San Sebastian is one of the jewels of Spanish Basque country. People come from all over the world not just for its beauty but also for a taste of the amazing food. A staple of the area is the ubiquitous pintxo. Its Spanish name, pincho derives from pinchar, meaning to poke or stake. This makes perfect sense for a food that originally consisted of a toothpick staked through a topping and a piece of bread. Early on, counting toothpicks was also used as a method of keeping track of the number of pintxos eaten in order to tally up a customer’s bar tab. While similar to its cousin the tapa, a pintxo, is a smaller finger food sold in individual servings.
Naturally, the first thing the GEO and I did upon arrival in San Sebastian was go on a pintxos bar crawl with a local guide so we could learn about the culture, and more importantly, how to navigate the ordering process on our own.
This can be quite daunting for a foreigner faced with a counter heaped high with platters of pintxos, extremely large crowds and absolutely no knowledge of the Basque language.
Our tour started at a no frills old school pintxos bar. Judging from the wall of celebrity photos this is one of the most well known bars around. Here we were served the traditional fare of boquerones (local pickled anchovies).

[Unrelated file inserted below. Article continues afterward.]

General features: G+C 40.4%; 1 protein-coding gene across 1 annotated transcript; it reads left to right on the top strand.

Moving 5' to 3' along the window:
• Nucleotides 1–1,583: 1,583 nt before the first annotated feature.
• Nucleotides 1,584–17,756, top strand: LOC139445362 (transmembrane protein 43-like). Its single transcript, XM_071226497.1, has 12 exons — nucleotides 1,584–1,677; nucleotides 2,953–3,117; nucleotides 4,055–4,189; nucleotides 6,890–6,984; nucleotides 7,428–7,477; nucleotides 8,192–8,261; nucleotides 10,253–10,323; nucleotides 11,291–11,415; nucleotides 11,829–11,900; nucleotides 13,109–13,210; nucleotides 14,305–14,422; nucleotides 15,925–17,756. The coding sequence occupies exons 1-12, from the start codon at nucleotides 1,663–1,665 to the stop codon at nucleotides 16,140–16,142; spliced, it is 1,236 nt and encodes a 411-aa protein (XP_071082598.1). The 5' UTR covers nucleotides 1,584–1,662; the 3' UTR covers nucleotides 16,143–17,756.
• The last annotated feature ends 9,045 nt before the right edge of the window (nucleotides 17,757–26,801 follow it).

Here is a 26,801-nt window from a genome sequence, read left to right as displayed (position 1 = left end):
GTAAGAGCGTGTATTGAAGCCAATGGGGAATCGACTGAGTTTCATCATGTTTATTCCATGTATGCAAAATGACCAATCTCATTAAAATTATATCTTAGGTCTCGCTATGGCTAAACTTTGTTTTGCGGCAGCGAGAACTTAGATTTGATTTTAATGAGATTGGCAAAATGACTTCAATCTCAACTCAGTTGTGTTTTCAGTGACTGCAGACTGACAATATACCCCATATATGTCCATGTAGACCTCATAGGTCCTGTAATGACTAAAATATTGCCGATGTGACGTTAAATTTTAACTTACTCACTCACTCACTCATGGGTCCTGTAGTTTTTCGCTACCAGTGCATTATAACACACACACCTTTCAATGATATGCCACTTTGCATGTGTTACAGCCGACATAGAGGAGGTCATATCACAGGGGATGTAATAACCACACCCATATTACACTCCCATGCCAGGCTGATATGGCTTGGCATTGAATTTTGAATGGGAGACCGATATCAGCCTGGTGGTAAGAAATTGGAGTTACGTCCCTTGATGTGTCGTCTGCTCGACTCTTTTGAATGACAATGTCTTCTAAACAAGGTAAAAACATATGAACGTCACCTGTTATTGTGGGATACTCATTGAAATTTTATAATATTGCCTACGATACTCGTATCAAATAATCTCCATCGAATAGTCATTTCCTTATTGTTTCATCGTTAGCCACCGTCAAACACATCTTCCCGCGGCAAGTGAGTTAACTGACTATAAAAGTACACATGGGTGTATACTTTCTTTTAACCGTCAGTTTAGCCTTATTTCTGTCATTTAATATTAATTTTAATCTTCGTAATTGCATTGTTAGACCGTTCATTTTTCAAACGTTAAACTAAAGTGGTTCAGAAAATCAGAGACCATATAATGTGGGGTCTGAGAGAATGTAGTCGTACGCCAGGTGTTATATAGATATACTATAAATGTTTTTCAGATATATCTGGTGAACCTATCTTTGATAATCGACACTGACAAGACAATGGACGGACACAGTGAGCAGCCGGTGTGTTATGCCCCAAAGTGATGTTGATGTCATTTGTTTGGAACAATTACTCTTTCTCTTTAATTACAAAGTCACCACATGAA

Given that pintxos is a bar food, it goes without saying that each bite should be accompanied by a sip of local wine or cider. My go-to was the Txacoli, a white wine that is light with an effervescent quality which is accentuated when poured in the requisite Basque fashion. One starts by holding the bottle high up at an angle to the wine glass so that when the liquid hits the hard surface of the glass it result in a slight amount of bubbles.
As the evening went on, we saw the evolution of the pintxo from its modest beginnings to the avant-garde status it has now achieved. One of my favorite modern takes was the best (and tiniest) burger I have ever eaten in my life.
During the tour, I came to realize that the pintxo is does exist merely as a form of physical sustenance, but it also represents a significant piece of the Basque community’s social fabric. Friends and family will often meet at a favorite pintxos bar in the afternoon to relax and catch up with each other before heading to a more substantial meal in the evening. So what could be more fitting than finding the virtual cache placed in memory of a dear friend of the cache owner?
GCG7PA (Spanish Horses) not only focuses on one of the city’s most visible landmarks, but also serves as a memorial. An excerpt from the cache description is bittersweet:
When I created this cache I was traveling with my friend Antonia who lived in Barcelona. She passed away last year. So after finding this cache, please go find a tapas bar and have a glass of tinto and a plate of something delicious in her memory.
So the GEO and I did just that. As we solved the geocache, we dropped into a nearby pintxos bar and raised our glasses to drink to friendship, good food and Antonia. Thank you for the wonderful time. Topa!